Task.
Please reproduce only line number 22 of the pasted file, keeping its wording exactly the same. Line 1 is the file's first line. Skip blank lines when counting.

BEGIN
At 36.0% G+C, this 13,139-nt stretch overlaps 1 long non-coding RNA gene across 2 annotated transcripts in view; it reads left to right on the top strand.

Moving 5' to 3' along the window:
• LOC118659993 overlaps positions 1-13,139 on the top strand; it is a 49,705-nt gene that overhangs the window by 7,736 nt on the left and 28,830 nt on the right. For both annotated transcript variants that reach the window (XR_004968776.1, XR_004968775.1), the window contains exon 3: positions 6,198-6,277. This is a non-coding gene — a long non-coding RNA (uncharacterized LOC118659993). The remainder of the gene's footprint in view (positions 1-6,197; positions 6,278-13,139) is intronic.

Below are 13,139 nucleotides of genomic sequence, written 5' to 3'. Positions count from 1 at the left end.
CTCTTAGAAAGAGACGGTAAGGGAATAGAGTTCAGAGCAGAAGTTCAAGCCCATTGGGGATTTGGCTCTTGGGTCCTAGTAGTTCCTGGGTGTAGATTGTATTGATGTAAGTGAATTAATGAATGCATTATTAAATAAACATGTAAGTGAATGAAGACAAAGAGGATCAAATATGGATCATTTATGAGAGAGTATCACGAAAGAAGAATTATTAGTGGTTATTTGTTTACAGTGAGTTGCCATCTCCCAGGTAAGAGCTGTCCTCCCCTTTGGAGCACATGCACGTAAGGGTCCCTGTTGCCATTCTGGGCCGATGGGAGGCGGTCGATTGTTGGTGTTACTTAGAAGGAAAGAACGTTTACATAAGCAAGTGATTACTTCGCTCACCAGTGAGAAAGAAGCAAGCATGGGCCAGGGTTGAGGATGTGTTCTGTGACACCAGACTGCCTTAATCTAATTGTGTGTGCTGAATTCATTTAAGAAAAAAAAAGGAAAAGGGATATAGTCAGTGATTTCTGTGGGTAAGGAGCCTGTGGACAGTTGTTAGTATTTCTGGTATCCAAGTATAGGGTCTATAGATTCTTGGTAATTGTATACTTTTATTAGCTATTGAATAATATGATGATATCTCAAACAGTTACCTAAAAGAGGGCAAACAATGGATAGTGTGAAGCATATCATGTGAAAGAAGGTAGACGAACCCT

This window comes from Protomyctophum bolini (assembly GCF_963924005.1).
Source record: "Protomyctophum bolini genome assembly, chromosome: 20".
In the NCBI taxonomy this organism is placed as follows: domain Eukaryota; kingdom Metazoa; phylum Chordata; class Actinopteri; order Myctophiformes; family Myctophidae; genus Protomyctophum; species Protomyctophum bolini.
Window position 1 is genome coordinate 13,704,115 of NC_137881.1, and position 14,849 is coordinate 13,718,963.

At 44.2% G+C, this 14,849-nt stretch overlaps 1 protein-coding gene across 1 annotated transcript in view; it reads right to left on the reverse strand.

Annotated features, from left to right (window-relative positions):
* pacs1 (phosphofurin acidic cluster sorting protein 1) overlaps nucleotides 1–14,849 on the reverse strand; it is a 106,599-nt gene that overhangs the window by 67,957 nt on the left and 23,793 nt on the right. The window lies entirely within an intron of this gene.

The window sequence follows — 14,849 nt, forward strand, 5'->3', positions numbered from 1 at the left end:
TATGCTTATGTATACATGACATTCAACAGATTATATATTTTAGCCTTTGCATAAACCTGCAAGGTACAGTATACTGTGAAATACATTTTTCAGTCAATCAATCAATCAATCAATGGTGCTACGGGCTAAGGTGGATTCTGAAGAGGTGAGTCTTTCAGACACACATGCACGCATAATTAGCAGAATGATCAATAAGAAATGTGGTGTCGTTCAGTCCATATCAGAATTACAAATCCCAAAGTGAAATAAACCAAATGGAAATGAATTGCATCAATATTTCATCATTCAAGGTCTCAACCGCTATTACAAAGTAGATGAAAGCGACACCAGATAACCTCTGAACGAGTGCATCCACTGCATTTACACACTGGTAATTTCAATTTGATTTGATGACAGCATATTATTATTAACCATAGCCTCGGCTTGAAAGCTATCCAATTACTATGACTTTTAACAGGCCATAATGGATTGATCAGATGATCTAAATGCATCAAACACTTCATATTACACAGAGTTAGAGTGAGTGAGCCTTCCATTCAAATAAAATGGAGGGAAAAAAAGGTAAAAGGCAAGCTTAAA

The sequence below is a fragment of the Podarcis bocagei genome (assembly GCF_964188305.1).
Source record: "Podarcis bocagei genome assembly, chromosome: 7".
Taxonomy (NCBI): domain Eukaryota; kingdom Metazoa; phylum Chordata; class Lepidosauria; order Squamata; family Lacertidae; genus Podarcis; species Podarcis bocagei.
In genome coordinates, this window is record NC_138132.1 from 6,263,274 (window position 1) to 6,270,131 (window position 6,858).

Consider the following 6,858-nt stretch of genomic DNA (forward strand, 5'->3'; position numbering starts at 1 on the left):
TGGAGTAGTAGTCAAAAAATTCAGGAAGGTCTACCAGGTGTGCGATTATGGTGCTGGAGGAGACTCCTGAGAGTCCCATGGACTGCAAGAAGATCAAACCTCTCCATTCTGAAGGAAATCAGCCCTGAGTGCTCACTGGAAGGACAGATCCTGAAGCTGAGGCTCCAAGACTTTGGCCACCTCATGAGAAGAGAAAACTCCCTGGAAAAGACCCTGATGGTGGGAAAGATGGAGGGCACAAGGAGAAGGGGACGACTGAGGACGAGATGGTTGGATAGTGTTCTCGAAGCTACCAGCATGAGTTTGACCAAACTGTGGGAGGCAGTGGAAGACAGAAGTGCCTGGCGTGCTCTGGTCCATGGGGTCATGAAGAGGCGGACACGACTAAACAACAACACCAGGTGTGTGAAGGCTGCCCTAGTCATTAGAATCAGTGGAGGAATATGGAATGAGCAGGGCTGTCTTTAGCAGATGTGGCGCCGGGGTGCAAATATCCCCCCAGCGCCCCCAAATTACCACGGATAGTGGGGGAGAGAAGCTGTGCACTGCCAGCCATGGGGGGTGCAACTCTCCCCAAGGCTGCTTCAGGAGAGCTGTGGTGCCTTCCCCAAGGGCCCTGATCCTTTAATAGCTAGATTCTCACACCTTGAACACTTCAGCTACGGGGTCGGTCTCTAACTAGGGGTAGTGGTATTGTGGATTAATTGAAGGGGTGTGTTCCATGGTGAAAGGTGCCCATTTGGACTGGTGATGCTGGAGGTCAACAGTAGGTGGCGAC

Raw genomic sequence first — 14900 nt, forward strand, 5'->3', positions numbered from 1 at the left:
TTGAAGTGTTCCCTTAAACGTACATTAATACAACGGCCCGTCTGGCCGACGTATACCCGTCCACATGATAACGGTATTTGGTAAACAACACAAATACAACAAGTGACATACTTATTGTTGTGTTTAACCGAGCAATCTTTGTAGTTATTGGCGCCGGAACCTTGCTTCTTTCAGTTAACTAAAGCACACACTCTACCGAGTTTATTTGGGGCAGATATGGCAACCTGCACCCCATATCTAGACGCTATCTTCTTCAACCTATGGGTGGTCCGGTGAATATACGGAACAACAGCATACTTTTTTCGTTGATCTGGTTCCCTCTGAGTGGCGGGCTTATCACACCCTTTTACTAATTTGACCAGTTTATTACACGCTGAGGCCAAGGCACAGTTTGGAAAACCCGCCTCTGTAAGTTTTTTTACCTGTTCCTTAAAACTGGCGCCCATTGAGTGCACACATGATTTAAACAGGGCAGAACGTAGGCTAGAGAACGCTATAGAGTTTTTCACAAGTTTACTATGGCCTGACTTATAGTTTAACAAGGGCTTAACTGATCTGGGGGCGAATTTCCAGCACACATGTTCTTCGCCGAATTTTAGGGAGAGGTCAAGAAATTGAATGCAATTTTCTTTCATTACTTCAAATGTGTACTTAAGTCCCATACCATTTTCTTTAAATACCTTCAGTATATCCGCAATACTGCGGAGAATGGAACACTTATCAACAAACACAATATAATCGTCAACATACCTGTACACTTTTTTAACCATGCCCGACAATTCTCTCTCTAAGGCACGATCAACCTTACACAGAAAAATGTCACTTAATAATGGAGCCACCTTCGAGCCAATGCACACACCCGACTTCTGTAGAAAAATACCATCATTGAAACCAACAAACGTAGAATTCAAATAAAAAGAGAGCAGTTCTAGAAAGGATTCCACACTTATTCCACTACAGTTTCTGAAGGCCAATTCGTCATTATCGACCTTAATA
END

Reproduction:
TTGAAGTGTTCCCTTAAACGTACATTAATACAACGGCCCGTCTGGCCGACGTATACCCGTCCACATGATAACGGTATTTGGTAAACAACACAAATACAACAAGTGACATACTTATTGTTGTGTTTAACCGAGCAATCTTTGTAGTTATTGGCGCCGGAACCTTGCTTCTTTCAGTTAACTAAAGCACACACTCTACCGAGTTTATTTGGGGCAGATATGGCAACCTGCACCCCATATCTAGACGCTATCTTCTTCAACCTATGGGTGGTCCGGTGAATATACGGAACAACAGCATACTTTTTTCGTTGATCTGGTTCCCTCTGAGTGGCGGGCTTATCACACCCTTTTACTAATTTGACCAGTTTATTACACGCTGAGGCCAAGGCACAGTTTGGAAAACCCGCCTCTGTAAGTTTTTTTACCTGTTCCTTAAAACTGGCGCCCATTGAGTGCACACATGATTTAAACAGGGCAGAACGTAGGCTAGAGAACGCTATAGAGTTTTTCACAAGTTTACTATGGCCTGACTTATAGTTTAACAAGGGCTTAACTGATCTGGGGGCGAATTTCCAGCACACATGTTCTTCGCCGAATTTTAGGGAGAGGTCAAGAAATTGAATGCAATTTTCTTTCATTACTTCAAATGTGTACTTAAGTCCCATACCATTTTCTTTAAATACCTTCAGTATATCCGCAATACTGCGGAGAATGGAACACTTATCAACAAACACAATATAATCGTCAACATACCTGTACACTTTTTTAACCATGCCCGACAATTCTCTCTCTAAGGCACGATCAACCTTACACAGAAAAATGTCACTTAATAATGGAGCCACCTTCGAGCCAATGCACACACCCGACTTCTGTAGAAAAATACCATCATTGAAACCAACAAACGTAGAATTCAAATAAAAAGAGAGCAGTTCTAGAAAGGATTCCACACTTATTCCACTACAGTTTCTGAAGGCCAATTCGTCATTATCGACCTTAATA